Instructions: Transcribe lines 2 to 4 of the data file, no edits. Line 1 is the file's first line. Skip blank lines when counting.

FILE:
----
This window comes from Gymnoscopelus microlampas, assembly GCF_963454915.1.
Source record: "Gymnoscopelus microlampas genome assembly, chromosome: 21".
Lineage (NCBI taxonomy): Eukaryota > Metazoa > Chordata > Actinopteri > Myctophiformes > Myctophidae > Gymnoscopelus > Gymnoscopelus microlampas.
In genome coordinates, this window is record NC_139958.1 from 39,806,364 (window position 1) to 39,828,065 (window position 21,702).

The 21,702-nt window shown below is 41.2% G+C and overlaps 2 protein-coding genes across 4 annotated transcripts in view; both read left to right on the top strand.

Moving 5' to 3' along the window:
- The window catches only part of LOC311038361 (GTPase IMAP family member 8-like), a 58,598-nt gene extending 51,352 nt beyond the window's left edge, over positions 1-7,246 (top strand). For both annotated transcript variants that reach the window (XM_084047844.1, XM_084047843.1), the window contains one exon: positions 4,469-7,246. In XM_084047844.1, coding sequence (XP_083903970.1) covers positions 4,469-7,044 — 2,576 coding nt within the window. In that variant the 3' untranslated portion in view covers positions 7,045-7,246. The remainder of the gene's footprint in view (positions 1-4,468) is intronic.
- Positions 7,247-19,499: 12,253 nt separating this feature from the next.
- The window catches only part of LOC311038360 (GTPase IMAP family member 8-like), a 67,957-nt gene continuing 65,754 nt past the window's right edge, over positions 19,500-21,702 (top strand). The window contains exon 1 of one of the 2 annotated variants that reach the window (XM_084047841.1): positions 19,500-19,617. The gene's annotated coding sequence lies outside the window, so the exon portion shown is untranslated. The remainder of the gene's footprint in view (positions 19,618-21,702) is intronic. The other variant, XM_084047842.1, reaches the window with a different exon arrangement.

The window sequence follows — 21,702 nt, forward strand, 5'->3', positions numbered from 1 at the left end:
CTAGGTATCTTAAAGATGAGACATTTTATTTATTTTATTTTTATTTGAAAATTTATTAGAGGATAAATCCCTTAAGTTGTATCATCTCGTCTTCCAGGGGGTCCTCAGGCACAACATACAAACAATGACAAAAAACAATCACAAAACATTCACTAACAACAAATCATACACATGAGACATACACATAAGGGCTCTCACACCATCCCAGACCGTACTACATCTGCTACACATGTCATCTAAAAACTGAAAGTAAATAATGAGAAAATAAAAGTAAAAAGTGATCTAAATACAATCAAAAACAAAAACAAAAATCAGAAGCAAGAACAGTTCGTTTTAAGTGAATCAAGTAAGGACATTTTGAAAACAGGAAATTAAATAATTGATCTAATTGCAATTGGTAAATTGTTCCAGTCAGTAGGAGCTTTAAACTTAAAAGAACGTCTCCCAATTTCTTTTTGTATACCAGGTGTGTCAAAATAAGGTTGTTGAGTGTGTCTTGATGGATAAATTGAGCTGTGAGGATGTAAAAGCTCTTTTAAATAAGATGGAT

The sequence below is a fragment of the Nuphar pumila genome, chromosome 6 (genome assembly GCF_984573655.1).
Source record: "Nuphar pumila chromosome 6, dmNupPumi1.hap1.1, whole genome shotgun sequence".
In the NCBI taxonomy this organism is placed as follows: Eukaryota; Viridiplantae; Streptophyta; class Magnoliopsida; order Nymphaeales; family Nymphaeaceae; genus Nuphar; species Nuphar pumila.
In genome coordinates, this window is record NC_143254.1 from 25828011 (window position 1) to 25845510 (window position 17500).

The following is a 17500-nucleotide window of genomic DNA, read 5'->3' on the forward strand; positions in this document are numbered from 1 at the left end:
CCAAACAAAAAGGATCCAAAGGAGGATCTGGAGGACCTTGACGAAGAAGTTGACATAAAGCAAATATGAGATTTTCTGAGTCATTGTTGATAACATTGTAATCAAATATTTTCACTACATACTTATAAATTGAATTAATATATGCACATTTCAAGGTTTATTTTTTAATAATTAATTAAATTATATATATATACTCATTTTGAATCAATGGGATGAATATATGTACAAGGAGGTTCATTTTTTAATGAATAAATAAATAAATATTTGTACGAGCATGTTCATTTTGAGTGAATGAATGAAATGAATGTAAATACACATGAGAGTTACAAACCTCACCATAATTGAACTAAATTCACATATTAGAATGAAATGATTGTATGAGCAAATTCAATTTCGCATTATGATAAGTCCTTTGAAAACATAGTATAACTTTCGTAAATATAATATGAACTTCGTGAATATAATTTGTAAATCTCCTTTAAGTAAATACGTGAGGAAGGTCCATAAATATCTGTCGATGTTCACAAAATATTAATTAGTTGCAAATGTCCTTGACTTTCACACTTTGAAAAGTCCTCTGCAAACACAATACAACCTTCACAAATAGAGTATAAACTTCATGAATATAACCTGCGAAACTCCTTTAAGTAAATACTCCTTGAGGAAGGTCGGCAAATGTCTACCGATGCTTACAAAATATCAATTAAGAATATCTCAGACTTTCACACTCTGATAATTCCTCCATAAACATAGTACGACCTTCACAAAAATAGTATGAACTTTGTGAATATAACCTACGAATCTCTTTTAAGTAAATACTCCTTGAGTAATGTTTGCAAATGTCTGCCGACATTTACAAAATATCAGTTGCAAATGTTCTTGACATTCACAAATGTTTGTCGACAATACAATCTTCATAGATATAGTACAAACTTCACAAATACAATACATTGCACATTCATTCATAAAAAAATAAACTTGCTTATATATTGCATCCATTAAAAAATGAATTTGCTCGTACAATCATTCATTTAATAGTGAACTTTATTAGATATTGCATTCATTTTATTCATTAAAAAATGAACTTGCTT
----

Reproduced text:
Source record: "Gymnoscopelus microlampas genome assembly, chromosome: 21".
Lineage (NCBI taxonomy): Eukaryota > Metazoa > Chordata > Actinopteri > Myctophiformes > Myctophidae > Gymnoscopelus > Gymnoscopelus microlampas.
In genome coordinates, this window is record NC_139958.1 from 39,806,364 (window position 1) to 39,828,065 (window position 21,702).